— not including coffee, which is a luxury item. The ordinary demitasse, a lamentable affair, costs 25 cents; to get decent coffee you must specify “double” strength, and a small pot of it adds about a dollar to the bill.

The finest alcoholic drink in Finland, Russian vodka, is more expensive than geography might lead one to expect; but the Finns produce good vodka of their own. The national tipple, as in the Scandinavian countries, is aquavit or snaps; and though I revere the dry Martini, I found snaps a persuasive substitute.

The Finnish menu is similar to the Swedish; its forte is excellence in the fish line, and the national specialty is smoked reindeer meat. The two restaurants which no visitor to Helsinki should miss are on the outskirts of the capital. Kalastajatorppa (The Fisherman’s Cottage) is framed in a beautiful setting, and the summer terrace commands a view which makes a dinner there memorable. Valhalla is located in an eighteenthcentury fort on one of the Suomenlinna islands, twenty minutes by ferry boat from Helsinki. With its ancient interior, modern Finnish lighting, and costumed waitresses, it gives the tourist a satisfying sense of being steeped in local color. In the town proper, the two best restaurants are probably the Adlon and Vaakuna.

With its broad avenues and imposing white buildings, its parkstrewn residential districts, its lovely harbor, and the beauty of the countryside which reaches right into its suburbs, Helsinki is a continual delight to the eye. The nineteenthcentury church and public buildings in the Great Square — the work of Carl Ludwig Engel — are among the finest achievements of neo-classicism. The Parliament, the Railway Station (by Eliel Saarinen), the Children’s Hospital, the Commercial High School, are striking examples of the way in which Finland’s twentieth-century architects have mellowed strict functionalism with classical motifs or decorative effects.

The leading resort in Finland is Aulanko Park on Vanajavesi Lake. Aulanko is two hours from Helsinki by train, but the most rewarding way of getting there is to take what the Finnish National Travel Office calls “The Silver Line Tour.” After a forty-minute flight to Tampere (Finland’s Pittsburgh), followed by a forty-minute bus ride, you go on to Aulanko via “ water coach” — a magnificent five-hour trip through two of Finland’s 60,000 lakes. The tourist inn on the Heights of Koli — two and a half hours by plane and car from Helsinki — is celebrated for a view which has inspired some of the music of Sibelius; in this tremendous vista of dark forests and blue and silver lakes, you catch the awesome loneliness and grandeur of the Finnish wilderness.

To my chagrin, I had to leave Finland without having glimpsed a Lapp, a reindeer, or the Northern Lights. It is only three and a half hours by plane from Helsinki to Rovaniemi, the capital of Lapland, but six or seven days are necessary to see something of this vast territory — a paradise for fishing, hiking, and canoeing.

Utterly devastated by the retreating Nazis and entirely rebuilt, Lapland is now dotted with new, up-to-date tourist inns and is well serviced by motor coaches.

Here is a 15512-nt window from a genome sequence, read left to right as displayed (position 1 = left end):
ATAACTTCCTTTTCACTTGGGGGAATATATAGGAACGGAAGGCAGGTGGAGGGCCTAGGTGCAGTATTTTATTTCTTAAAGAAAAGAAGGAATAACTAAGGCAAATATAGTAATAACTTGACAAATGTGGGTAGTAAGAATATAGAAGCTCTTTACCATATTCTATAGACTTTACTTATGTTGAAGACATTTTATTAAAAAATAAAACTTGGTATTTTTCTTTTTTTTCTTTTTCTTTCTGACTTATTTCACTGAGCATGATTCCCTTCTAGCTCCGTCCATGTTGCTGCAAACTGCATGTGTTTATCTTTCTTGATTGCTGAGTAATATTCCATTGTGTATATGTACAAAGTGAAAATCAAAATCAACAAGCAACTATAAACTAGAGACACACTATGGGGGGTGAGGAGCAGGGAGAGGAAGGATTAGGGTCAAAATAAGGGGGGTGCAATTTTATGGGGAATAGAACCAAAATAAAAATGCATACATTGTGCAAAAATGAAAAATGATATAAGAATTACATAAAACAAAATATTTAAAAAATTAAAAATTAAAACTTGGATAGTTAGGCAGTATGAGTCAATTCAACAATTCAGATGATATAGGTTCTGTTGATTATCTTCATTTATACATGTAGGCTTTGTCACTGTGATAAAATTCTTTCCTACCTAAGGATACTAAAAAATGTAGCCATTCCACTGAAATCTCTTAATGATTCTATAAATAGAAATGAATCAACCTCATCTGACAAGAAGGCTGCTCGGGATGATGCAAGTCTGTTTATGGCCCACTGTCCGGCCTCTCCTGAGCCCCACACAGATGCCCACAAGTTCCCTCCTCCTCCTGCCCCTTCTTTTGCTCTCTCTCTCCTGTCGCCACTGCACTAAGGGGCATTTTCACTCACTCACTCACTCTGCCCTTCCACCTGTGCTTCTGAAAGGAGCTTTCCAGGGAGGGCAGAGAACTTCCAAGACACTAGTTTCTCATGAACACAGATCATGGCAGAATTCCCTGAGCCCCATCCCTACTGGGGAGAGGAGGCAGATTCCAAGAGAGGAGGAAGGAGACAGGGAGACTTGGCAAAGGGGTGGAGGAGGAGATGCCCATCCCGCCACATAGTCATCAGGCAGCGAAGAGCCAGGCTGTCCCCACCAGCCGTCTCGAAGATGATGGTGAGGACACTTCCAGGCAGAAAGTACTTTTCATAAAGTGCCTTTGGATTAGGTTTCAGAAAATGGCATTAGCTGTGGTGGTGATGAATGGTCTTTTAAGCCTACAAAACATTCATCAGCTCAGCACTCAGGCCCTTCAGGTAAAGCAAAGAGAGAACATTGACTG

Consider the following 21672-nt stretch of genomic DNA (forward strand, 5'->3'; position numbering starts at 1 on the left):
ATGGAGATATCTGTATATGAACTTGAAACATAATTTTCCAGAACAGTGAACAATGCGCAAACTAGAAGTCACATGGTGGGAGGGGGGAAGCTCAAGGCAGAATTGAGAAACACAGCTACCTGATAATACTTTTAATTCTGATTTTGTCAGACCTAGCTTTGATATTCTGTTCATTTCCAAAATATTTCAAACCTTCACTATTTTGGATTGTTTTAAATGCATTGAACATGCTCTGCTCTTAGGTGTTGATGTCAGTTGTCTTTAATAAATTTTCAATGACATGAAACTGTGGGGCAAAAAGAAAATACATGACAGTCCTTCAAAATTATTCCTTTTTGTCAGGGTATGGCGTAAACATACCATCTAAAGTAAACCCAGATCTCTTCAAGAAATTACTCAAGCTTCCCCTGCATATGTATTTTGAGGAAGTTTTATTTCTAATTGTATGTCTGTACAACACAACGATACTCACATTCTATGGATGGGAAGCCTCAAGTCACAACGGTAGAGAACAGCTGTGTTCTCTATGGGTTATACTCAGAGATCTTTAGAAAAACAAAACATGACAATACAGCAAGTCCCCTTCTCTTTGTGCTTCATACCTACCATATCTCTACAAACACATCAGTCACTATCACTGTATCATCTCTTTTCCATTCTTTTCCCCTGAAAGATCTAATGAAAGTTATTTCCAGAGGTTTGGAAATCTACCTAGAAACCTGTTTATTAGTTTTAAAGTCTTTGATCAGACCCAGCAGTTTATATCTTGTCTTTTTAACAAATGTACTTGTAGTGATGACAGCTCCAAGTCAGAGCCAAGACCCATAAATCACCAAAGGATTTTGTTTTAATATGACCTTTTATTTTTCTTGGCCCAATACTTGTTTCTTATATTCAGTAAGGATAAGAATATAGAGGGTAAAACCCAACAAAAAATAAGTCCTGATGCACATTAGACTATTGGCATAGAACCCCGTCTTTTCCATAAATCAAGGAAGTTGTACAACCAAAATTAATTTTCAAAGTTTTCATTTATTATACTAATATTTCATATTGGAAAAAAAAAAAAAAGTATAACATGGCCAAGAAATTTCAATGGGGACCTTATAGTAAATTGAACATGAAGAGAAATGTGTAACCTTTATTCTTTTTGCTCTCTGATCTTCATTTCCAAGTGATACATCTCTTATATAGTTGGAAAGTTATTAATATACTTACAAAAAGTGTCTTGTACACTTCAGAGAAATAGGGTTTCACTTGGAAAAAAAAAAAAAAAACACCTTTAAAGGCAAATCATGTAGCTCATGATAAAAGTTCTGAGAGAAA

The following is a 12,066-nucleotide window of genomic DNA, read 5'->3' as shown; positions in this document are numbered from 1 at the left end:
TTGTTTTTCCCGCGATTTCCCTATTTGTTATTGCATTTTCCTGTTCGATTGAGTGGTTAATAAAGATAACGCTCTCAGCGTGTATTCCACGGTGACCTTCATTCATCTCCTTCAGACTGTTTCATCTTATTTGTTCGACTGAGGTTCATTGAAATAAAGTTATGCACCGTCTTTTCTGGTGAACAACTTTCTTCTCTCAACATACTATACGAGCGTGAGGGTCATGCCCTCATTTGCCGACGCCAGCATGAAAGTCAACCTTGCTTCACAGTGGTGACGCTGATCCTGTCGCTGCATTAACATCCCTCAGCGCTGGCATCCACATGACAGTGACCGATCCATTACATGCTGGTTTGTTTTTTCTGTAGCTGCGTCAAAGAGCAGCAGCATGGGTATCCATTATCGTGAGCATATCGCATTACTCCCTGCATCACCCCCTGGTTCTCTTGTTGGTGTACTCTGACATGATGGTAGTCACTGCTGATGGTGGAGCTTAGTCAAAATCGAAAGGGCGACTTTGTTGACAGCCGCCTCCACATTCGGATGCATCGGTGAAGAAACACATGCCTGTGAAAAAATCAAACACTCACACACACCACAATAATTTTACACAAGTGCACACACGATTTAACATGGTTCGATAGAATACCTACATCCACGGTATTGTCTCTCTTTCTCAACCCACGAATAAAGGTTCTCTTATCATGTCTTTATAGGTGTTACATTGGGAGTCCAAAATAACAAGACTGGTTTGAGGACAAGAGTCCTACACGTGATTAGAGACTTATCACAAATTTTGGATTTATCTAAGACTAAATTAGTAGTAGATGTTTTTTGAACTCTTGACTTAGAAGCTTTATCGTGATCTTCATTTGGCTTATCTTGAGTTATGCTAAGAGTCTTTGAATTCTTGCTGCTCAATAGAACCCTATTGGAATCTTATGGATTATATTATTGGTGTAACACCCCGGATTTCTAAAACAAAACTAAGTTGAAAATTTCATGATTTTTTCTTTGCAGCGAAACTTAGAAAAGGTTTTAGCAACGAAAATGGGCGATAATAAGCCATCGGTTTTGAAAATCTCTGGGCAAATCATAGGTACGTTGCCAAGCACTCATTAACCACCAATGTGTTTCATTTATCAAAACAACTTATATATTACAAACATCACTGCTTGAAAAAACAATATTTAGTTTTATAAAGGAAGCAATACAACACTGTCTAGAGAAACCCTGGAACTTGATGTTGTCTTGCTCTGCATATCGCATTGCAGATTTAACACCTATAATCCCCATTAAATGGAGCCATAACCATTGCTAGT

When Lapland was being reconstructed, the first buildings to go up were the wooden structures in which the Finns take their Sauna or steam bath, where the temperature ranges from 190 to 220 degrees Fahrenheit. It is no legend that the Finns make a cult of the Sauna — I heard of infants being exposed to it at the age of two months. Many of Helsinki’s apartment buildings have a Sauna in the basement, and there are 500,000 in the rural districts, almost one to each family. Among countryfolk, the whole family, and the hired hands and visitors if there are any, troop to the Sauna on Saturday evening in two shifts — the women first, then the men — scrub each other’s backs, beat each other briskly with leafy birch whisks, then splash each other with cold water or take a plunge in the lake if there’s one at hand (which there usually is).

The Sauna, which produces an extraordinary sense of well-being, is a part of Finnish hospitality. I was taken to the Sauna at the Helsinki Yacht Club, where you cool off with a swim in the bitingly cold waters of the harbor. And when a Finnish official invited me and three others to dinner at his country cottage near Helsinki, the evening began with a Sauna.

Pioneers in modern design, the Finns are turning out products of exceptional distinction in the decorative arts, and at prices substantially lower than one would pay for anything comparable in the United States. I was particularly impressed with the glassand crystal-ware designed by Alvar Aalto, Finland’s greatest architect, Gunnel Nyman, and Tapio Virkkala; by the handwoven textiles and the tapestries of Dora Jung and Eve Anttila; and above all by the original and exciting ceramics of Toini Muona, Birger Kaipiainen, and other advenlurous artists of the Arabia Factory, the largest of its kind in Europe. All these products are conveniently assembled at Helsinki’s leading department store, Stockmann’s, which will pack and ship any purchases to the United States for a reasonable charge.

(Prospective visitors to Finland can obtain further information, and assistance in planning their trip, bp writing to the Finnish National Travel Office , 41 East 50th Street, New York,N.Y.)